We present a formal analysis of the Cosmological Argument in its two main
forms: that due to Aquinas, and the revised version of the Kalam Cosmological
Argument more recently advocated by William Lane Craig. We formulate these two
arguments in such a way that each conclusion follows in first-order logic from
the corresponding assumptions. Our analysis shows that the conclusion which
follows for Aquinas is considerably weaker than what his aims demand. With
formalizations that are logically valid in hand, we reinterpret the natural
language versions of the premises and conclusions in terms of concepts of
causality consistent with (and used in) recent work in cosmology done by
physicists. In brief: the Kalam argument commits the fallacy of equivocation in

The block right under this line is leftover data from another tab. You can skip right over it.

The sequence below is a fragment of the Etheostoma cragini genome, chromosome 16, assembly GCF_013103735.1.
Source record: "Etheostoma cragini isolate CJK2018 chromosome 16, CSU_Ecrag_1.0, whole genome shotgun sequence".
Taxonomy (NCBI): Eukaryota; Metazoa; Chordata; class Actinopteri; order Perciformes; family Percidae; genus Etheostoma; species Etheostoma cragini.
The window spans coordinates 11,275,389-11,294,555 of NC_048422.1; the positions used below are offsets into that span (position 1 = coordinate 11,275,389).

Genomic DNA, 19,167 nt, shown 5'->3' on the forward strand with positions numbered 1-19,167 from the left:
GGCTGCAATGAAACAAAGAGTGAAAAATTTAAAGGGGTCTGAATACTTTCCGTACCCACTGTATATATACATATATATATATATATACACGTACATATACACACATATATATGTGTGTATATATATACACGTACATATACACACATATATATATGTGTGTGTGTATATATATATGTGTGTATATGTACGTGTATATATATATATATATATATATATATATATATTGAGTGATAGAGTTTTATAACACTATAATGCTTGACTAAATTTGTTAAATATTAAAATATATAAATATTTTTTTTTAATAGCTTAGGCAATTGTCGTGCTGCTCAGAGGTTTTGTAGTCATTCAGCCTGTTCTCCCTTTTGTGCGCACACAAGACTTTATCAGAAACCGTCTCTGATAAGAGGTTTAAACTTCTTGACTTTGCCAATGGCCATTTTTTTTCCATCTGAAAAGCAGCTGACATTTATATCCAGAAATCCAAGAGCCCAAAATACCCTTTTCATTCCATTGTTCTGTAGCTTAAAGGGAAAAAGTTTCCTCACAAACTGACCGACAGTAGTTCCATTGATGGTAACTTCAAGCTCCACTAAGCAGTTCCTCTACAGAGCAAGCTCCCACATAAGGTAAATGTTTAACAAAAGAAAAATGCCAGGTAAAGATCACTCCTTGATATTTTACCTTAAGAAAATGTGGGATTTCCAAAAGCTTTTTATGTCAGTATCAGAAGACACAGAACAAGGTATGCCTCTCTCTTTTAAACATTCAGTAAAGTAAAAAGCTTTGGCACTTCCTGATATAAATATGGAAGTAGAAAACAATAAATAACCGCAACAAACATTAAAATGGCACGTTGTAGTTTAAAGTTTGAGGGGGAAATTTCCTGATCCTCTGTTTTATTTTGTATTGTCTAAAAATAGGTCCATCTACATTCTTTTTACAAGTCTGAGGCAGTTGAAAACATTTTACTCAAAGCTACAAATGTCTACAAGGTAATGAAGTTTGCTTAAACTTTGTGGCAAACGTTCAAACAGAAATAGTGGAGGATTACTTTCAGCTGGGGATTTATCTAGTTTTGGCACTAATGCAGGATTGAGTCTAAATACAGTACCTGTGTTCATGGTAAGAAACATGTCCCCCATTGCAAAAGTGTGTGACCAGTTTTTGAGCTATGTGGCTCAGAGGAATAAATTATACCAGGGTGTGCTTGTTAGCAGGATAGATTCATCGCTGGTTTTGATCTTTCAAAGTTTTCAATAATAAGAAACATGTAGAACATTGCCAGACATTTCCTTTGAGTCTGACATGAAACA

a way that seems beyond repair; two of the premises adopted by Aquinas seem
dubious when the terms `cause' and `causality' are interpreted in the context
of contemporary empirical science. Thus, while there are no problems with
whether the conclusions follow logically from their assumptions, the Kalam
argument is not viable, and the Aquinas argument does not imply a caused
origination of the universe. The assumptions of the latter are at best less
than obvious relative to recent work in the sciences. We conclude with mention
of a new argument that makes some positive modifications to an alternative
variation on Aquinas by Le Poidevin, which nonetheless seems rather weak.